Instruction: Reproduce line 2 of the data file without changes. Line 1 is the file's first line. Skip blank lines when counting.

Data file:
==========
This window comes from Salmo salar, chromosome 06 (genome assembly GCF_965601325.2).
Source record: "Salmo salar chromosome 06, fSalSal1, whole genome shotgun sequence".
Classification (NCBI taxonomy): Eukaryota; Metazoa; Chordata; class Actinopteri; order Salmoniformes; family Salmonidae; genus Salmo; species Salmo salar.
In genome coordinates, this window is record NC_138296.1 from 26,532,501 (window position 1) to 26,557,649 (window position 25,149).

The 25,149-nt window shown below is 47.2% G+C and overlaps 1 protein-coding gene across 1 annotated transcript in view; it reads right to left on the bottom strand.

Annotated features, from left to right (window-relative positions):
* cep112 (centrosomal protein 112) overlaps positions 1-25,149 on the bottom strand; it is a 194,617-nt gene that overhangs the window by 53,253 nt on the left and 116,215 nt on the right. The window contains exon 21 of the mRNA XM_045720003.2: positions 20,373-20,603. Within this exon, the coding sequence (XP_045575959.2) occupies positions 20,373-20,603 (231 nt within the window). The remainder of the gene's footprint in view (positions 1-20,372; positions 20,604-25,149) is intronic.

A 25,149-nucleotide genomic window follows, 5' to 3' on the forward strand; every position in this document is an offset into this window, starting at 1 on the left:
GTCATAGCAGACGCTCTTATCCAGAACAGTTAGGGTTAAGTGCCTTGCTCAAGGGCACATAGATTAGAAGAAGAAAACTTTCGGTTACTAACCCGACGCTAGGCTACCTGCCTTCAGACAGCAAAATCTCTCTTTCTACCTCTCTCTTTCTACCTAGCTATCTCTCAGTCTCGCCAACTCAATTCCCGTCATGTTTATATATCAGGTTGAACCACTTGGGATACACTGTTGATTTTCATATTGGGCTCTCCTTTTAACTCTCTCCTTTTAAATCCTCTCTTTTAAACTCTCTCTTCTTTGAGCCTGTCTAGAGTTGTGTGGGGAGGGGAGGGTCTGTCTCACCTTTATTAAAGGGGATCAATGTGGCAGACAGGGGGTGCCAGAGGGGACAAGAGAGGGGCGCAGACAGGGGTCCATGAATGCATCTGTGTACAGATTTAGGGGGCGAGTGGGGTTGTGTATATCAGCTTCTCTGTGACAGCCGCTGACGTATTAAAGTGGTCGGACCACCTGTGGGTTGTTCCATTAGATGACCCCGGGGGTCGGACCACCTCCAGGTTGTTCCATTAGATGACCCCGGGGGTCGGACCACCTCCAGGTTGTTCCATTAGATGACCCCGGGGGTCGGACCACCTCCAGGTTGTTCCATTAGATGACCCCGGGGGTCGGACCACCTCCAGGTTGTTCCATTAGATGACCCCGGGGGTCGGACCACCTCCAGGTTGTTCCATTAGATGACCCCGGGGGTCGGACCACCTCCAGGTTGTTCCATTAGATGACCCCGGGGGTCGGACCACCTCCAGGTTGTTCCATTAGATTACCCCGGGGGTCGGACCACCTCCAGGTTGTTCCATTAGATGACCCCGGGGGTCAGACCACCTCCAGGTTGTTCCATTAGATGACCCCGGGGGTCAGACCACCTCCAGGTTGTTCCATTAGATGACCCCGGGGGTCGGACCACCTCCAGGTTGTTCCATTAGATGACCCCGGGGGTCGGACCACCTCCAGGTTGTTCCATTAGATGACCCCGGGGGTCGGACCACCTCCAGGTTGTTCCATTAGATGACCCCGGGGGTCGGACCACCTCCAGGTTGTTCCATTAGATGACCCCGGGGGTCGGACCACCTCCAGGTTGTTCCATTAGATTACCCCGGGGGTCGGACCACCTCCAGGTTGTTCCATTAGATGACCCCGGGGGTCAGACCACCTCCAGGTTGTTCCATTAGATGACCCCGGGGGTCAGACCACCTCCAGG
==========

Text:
Source record: "Salmo salar chromosome 06, fSalSal1, whole genome shotgun sequence".